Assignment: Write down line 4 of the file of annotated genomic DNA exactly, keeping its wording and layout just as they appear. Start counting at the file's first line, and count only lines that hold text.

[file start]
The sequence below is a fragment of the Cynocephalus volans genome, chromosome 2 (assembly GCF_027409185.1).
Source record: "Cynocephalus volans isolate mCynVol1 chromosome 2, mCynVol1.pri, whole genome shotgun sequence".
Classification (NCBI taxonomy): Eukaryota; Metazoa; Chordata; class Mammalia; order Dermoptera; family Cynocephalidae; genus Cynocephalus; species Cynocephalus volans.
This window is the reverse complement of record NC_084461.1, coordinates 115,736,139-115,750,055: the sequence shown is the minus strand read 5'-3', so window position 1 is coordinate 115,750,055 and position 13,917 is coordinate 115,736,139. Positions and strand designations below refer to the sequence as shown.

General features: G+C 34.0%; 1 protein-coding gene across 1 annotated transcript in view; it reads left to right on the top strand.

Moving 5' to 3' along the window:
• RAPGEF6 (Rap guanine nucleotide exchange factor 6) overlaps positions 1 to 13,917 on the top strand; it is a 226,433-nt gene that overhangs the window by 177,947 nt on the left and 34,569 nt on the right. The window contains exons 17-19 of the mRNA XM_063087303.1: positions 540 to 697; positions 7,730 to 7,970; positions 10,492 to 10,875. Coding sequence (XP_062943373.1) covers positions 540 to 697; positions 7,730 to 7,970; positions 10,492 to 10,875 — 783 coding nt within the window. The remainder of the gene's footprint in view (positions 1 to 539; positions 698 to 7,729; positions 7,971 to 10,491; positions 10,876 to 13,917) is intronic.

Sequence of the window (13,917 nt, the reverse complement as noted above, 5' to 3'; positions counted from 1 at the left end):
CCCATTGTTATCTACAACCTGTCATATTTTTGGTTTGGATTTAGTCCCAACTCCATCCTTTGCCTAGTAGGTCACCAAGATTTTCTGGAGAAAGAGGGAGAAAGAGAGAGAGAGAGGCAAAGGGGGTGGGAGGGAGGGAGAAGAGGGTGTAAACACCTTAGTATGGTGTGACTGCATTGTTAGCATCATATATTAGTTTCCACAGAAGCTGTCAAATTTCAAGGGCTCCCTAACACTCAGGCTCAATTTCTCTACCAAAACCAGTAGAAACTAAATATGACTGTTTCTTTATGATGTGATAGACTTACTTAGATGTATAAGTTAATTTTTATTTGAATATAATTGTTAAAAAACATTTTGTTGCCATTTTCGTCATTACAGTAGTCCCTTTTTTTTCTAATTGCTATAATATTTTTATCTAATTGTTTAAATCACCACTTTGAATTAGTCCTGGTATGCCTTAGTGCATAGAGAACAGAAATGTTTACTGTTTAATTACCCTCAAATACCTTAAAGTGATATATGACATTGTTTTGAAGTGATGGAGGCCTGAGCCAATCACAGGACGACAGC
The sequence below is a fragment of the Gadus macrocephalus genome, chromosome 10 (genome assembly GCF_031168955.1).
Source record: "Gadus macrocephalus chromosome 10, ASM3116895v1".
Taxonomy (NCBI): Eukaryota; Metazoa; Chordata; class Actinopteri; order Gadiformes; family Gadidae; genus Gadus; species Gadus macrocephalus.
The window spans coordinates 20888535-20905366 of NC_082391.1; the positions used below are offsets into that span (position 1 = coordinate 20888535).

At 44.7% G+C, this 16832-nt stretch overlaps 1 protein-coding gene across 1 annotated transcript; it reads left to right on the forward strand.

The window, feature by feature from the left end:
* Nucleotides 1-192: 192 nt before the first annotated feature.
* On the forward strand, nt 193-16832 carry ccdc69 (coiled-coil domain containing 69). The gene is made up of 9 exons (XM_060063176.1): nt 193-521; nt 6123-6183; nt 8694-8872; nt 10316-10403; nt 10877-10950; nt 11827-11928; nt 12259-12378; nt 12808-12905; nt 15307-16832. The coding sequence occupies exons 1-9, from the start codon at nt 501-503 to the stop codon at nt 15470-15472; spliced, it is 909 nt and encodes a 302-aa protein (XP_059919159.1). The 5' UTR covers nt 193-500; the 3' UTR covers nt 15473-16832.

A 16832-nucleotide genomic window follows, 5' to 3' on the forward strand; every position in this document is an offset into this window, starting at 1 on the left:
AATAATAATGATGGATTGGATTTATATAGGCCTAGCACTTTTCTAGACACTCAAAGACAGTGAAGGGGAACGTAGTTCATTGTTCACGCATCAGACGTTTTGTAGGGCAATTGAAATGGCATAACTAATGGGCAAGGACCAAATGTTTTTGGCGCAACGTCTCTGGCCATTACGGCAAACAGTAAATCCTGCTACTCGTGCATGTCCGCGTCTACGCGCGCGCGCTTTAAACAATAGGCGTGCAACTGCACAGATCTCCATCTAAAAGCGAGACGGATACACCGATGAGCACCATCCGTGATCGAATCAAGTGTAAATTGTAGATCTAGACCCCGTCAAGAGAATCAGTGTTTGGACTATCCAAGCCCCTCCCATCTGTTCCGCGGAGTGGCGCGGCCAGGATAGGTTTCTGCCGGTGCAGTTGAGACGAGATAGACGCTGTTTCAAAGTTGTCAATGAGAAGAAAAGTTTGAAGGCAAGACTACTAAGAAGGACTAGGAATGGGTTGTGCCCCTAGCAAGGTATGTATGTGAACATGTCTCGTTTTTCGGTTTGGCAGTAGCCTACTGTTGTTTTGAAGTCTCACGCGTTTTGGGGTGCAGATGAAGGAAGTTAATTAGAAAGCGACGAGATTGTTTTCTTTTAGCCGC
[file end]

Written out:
This window is the reverse complement of record NC_084461.1, coordinates 115,736,139-115,750,055: the sequence shown is the minus strand read 5'-3', so window position 1 is coordinate 115,750,055 and position 13,917 is coordinate 115,736,139. Positions and strand designations below refer to the sequence as shown.